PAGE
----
A similar feeling creeps over me now and then when I look out over today’s packaging landscape. It seems to be morphing in a whirlwind of market changes, some large and some small, but all significant in one way or another. Among the recent developments suggesting that the storm clouds of packaging change are rumbling:
• The emergence and expansion of a “digital revolution” in business. MIT Sloan School of Management professors Andrew McAfee and Erik Brynjolfsson, in their latest book, Machine, Platform, Crowd: Harnessing our Digital Future (W. W. Norton & Co.), provide a view of the not too distant future in which machines enabled with artificial intelligence (AI) make smarter operational choices than humans. It is a startling revelation for packaging professionals, implying as it does that selecting the best equipment for a specific packaging application could best be left to experts collaborating with smart machines, not to humans alone. The problem with this prediction where packaging is concerned is that AI machines need tons of data to do their best work. That kind of operational data on equipment performance over time is still a relatively rare commodity in the packaging business. It’s still a place where reliable TCO (total cost of ownership) is still a somewhat novel concept, a place where nothing provides more assurance of correct choice than a first-hand chance to monitor equipment performance and discuss it with a skilled, experienced operator who’s not beholden to you or the seller.
• AMZN: US (NASDAQ GS), recently trading at $1011 per share, is still hungry. That makes a lot of people nervous. Even before Amazon plunked down $13.7 billion to buy Whole Foods, Amazon was generating fear and awe in the marketplace. It has come a long, long way from the days when it was operating under the codename “Big River,” quietly building up the case packing capabilities of its budding book business. Amazon’s grocery business is budding now. And a lot of people are wondering exactly how it will flower. McCormick Foods, for one, thinks the Amazon/Whole Foods juggernaut “probably has more opportunity than risk,” helping the spice giant expand its Whole Foods presence where its spices and seasonings “are pretty light” and “under represented,” according to McCormick CEO Lawrence Kurzius.
In a less than flattering assessment of Amazon entitled “Amazon’s Stranglehold: How the Company’s Tightening Grip is Stifling Competition, Eroding Jobs and Threatening Communities,” the Institute for Local Self Reliance (ILSR) asserts that “Amazon captures nearly one in every two dollars that Americans spend online. Amazon sells more books, toys, and by next year, apparel and consumer electronics than any retailer online or off, and is investing heavily in its grocery business. As a retailer, its market power now rivals or exceeds that of Walmart, and it stands only to grow: Within five years, one-fifth of the U.S.’s $3.6 trillion retail market will have shifted online, and Amazon is on track to capture two-thirds of that share…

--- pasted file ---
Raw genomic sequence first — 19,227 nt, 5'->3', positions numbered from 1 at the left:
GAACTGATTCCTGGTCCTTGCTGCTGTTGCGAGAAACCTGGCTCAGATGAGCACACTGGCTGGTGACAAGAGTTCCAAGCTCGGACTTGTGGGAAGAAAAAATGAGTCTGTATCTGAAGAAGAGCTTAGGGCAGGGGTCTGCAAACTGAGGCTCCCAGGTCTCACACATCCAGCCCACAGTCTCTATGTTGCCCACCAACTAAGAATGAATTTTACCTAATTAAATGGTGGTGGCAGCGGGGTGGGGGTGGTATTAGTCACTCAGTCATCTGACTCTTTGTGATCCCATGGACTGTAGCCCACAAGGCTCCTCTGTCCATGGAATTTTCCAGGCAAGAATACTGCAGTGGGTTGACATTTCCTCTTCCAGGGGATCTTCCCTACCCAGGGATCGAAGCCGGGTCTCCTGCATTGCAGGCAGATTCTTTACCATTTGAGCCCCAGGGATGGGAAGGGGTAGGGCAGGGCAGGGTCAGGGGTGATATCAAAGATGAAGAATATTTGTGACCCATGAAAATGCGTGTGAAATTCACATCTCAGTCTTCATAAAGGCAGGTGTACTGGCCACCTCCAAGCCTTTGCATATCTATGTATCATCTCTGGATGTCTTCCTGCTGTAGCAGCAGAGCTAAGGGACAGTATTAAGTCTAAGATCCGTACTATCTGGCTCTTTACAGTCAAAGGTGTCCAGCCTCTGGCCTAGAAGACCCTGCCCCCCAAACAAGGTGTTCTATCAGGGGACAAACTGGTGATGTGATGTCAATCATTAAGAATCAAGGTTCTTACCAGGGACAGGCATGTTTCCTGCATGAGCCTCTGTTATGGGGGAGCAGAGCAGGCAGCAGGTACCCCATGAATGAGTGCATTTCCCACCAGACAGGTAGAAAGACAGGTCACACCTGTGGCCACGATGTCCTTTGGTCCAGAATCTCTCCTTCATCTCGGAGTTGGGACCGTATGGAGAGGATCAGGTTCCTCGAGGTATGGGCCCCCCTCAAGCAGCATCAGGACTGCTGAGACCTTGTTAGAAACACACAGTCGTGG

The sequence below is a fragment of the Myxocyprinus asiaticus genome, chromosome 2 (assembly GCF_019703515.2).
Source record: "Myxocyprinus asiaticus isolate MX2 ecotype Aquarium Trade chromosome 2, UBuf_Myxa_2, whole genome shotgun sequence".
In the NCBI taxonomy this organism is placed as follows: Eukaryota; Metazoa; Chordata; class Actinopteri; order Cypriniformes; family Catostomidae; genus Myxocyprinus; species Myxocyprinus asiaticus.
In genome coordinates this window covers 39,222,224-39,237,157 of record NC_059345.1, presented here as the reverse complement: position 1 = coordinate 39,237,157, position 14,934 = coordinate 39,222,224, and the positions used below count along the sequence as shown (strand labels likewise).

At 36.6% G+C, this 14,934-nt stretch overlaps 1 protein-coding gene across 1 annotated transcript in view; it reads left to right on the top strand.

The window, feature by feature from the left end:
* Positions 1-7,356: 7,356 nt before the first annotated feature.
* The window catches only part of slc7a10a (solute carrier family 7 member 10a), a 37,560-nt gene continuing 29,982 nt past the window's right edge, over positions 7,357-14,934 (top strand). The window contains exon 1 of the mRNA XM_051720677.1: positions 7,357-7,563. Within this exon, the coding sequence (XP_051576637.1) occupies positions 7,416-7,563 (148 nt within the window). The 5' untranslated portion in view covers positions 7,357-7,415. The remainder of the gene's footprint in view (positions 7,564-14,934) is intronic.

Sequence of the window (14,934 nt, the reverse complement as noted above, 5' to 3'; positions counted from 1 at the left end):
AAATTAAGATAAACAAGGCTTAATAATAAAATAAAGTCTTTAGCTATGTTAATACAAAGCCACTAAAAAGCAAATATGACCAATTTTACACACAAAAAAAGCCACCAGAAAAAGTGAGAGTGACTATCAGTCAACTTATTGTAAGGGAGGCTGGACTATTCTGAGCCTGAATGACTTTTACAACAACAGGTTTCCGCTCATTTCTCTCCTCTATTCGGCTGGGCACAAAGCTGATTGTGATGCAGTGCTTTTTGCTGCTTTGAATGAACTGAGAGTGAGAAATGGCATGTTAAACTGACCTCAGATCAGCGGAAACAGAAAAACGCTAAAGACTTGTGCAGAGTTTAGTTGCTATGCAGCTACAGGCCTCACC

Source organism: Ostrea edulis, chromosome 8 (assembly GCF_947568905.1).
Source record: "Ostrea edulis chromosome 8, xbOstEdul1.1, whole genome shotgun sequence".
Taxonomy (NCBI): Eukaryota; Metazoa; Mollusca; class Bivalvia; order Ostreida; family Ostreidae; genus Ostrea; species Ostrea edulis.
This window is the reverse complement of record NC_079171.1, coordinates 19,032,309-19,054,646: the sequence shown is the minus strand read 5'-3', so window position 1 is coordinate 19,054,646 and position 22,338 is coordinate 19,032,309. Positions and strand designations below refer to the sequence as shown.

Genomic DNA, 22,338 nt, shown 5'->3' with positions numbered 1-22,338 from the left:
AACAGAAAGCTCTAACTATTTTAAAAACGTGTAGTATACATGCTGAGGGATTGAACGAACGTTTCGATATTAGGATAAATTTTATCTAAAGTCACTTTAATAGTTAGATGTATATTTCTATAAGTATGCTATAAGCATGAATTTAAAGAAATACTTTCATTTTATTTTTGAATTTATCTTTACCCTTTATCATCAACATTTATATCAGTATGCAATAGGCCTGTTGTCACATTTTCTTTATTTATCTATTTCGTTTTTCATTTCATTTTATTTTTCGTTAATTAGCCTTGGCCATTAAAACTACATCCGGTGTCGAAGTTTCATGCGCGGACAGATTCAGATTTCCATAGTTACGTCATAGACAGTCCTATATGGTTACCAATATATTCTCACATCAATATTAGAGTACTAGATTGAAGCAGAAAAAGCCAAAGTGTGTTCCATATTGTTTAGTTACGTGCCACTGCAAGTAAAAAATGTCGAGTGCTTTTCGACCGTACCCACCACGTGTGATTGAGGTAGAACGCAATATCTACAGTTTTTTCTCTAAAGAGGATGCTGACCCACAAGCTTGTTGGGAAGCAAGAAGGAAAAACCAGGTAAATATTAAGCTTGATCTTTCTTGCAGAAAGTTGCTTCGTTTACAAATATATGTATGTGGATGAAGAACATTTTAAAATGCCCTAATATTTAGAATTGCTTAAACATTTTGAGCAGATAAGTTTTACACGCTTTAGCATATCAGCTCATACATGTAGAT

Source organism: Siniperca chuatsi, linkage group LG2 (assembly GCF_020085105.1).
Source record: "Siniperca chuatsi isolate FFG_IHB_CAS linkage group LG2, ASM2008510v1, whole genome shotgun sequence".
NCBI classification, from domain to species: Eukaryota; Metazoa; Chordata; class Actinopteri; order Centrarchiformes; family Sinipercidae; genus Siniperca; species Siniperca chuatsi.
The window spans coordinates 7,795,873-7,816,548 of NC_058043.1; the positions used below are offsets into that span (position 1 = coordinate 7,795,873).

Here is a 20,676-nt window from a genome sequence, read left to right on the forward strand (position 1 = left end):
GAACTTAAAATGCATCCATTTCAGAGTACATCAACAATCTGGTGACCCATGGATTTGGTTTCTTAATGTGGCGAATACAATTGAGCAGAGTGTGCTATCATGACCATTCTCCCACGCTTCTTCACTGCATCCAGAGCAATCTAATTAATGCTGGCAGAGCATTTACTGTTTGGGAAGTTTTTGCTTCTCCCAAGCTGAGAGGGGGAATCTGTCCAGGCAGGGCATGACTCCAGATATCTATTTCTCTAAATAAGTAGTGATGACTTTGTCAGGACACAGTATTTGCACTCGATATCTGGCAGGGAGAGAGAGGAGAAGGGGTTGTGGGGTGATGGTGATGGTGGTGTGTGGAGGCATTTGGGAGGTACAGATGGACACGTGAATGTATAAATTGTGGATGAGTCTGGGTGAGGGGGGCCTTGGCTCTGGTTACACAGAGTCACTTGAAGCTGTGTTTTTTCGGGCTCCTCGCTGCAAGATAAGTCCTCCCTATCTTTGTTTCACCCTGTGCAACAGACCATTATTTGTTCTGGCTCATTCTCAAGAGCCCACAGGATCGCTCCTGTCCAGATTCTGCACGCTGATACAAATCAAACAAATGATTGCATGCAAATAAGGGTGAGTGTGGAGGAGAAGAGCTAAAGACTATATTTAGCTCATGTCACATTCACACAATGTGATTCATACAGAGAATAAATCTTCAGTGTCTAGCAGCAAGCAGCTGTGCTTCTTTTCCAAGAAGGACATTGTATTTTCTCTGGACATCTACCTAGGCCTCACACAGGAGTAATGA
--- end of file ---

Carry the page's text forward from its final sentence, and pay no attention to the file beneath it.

“Amazon increasingly controls the underlying infrastructure of the economy. Its Marketplace for third party sellers has become the dominant platform for digital commerce. Its Amazon Web Services division provides the cloud computing backbone for much of the country, powering everyone from Netflix to the CIA. Its distribution network includes warehouses and delivery stations in nearly every major U.S. city, and it’s rapidly moving into shipping and package delivery for both itself and others. By controlling this critical infrastructure, Amazon both competes with other companies and sets the terms by which these same rivals can reach the market.”
• Glass is the material from which the most surprising new package in the dairy case is made. Yes, we’re talking about Oui, the French-style yogurt sold by General Mills in glass pots with laminated foil lids. Revolutionary? It is by American standards, although the French and their European confreres have been serving it that way for years.
• “Unique” describes another refrigerated packaging standout, Pillsbury’s Best Pizza Dough, which is rolled up in parchment paper and packed in peel-open thermoformed trays. It’s a radical departure from the composite cans we’ve associated with Pillsbury’s refrigerated dough products for years.
Dorothy had the Scarecrow, the Tin Man, and the Cowardly Lion to guide her through the Emerald City. Who will guide packaging professionals through the swirling winds of change they now face?
Ben Miyares, Packaging Sherpa, is a packaging market and technology analyst and is president of The Packaging Management Institute, Inc. He can be reached at email@example.com.